"What happened was the gradual habituation of the people, little by little, to be governed by surprise, to receiving decisions deliberated in secret; to believe that the situation was so complicated that the government had to act on information which the people could not understand, or so dangerous that, even if people could understand it, it could not be released because of national security.

    "The crises and reforms (real reforms too) so occupied the people that they did not see the slow motion underneath, of the whole process of government growing remoter and remoter.

    "To live in the process is absolutely not to notice it -- please try to believe me -- unless one has a much greater degree of political awareness, acuity, than most of us ever had occasion to develop. Each step was so small, so inconsequential, so well explained or, on occasion, 'regretted.'

    "Believe me, this is true. Each act, each occasion is worse than the last, but only a little worse. You wait for the next, and the next. You wait for one shocking occasion, thinking that others, when such a shock comes, will join you in resisting somehow.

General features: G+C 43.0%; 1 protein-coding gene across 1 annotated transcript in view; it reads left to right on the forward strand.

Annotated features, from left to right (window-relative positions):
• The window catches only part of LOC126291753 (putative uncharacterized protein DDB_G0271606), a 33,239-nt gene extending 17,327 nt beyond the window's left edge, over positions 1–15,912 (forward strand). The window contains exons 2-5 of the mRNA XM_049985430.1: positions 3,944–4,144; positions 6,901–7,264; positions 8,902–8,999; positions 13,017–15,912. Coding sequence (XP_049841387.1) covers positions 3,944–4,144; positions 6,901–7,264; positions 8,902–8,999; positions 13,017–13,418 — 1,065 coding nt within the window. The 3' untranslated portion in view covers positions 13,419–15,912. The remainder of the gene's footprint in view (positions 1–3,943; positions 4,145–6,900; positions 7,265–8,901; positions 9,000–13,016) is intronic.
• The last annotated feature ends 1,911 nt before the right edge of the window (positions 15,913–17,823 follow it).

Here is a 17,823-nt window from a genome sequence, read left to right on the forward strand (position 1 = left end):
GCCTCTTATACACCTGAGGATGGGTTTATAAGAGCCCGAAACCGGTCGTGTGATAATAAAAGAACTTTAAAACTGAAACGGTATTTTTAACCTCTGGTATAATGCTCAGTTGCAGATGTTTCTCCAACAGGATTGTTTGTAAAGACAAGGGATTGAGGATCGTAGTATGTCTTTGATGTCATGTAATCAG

"Suddenly it all comes down, all at once. You see what you are, what you have done, or, more accurately, what you haven't done (for that was all that was required of most of us: that we did nothing) ... You remember everything now, and your heart breaks. Too late. You are compromised beyond repair."

    [An anonymous German college professor describing the coming of fascism. From 'They Thought They Were Free: The Germans 1939-1945', by Milton Mayer, a stunning and chilling account of ordinary people in extraordinary times.]